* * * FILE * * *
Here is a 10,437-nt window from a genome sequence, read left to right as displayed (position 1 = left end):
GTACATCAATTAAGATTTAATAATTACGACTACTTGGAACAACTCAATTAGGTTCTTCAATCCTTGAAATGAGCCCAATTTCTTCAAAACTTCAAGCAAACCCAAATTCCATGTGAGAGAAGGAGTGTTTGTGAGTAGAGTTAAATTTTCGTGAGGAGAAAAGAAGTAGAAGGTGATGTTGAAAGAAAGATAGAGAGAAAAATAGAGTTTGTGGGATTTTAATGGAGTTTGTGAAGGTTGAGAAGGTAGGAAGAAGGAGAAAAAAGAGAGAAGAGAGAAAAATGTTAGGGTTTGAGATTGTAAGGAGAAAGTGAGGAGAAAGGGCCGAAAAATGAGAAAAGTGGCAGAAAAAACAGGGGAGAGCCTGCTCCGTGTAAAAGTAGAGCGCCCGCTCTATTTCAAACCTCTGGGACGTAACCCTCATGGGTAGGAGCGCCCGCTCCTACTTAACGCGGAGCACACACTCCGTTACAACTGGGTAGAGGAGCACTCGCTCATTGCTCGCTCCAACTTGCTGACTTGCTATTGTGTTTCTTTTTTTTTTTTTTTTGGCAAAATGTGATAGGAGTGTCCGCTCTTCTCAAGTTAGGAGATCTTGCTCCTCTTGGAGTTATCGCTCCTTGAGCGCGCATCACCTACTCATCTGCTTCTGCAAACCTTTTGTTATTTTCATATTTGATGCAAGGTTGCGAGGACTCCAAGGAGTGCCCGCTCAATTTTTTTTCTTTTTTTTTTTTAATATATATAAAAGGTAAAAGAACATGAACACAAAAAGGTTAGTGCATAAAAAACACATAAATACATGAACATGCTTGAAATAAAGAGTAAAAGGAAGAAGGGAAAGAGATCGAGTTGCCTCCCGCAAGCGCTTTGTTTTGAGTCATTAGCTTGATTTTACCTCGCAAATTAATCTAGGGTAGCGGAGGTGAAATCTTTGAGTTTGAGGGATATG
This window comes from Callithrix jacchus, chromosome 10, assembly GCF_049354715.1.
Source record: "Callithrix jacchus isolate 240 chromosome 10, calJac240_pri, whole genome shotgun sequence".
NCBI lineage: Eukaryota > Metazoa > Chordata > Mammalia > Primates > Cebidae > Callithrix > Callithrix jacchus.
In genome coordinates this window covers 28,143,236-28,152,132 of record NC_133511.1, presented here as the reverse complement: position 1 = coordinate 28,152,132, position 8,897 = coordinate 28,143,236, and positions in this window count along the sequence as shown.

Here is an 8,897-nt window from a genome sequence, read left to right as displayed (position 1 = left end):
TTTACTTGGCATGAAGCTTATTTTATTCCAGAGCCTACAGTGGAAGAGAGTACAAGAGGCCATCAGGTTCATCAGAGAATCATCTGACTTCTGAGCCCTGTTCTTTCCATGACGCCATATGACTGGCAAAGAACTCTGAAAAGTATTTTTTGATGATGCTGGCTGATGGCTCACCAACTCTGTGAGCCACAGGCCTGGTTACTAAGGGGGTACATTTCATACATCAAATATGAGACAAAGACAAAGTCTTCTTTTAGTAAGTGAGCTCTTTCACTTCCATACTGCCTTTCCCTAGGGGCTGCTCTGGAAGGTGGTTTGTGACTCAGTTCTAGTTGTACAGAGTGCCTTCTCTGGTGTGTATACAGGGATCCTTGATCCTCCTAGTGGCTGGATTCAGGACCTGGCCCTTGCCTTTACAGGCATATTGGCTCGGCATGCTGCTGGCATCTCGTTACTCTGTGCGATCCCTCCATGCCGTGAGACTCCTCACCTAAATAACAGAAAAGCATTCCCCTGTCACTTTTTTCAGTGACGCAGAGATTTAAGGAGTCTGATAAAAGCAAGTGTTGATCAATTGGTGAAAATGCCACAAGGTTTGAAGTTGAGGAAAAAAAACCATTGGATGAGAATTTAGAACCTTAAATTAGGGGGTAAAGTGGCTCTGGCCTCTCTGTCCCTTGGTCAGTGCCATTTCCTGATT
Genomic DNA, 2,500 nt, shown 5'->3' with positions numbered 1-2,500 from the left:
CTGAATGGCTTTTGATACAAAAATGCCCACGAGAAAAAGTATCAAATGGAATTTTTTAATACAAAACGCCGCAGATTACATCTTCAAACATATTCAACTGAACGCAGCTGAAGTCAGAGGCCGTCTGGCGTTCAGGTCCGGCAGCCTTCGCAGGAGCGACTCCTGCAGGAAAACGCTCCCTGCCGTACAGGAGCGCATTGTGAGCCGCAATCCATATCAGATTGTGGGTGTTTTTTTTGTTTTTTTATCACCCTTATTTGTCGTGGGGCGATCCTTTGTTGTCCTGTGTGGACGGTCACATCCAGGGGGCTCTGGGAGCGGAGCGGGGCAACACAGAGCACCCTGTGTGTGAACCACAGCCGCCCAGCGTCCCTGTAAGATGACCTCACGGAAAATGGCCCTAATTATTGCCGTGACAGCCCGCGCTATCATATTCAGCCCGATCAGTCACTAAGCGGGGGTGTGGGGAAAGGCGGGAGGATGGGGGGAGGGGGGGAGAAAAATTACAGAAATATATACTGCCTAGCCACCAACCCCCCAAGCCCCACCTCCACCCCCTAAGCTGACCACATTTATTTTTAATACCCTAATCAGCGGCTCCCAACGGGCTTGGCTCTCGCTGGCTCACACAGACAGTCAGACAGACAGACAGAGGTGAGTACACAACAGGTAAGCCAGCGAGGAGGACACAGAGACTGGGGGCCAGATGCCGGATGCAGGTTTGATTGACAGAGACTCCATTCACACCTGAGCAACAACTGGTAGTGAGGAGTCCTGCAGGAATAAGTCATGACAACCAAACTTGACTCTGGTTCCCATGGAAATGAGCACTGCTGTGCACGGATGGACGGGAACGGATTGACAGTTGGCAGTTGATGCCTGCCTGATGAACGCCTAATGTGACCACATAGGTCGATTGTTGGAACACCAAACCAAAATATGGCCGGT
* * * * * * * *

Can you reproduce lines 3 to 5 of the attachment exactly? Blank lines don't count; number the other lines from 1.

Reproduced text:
This window comes from Callithrix jacchus, chromosome 10, assembly GCF_049354715.1.
Source record: "Callithrix jacchus isolate 240 chromosome 10, calJac240_pri, whole genome shotgun sequence".
NCBI lineage: Eukaryota > Metazoa > Chordata > Mammalia > Primates > Cebidae > Callithrix > Callithrix jacchus.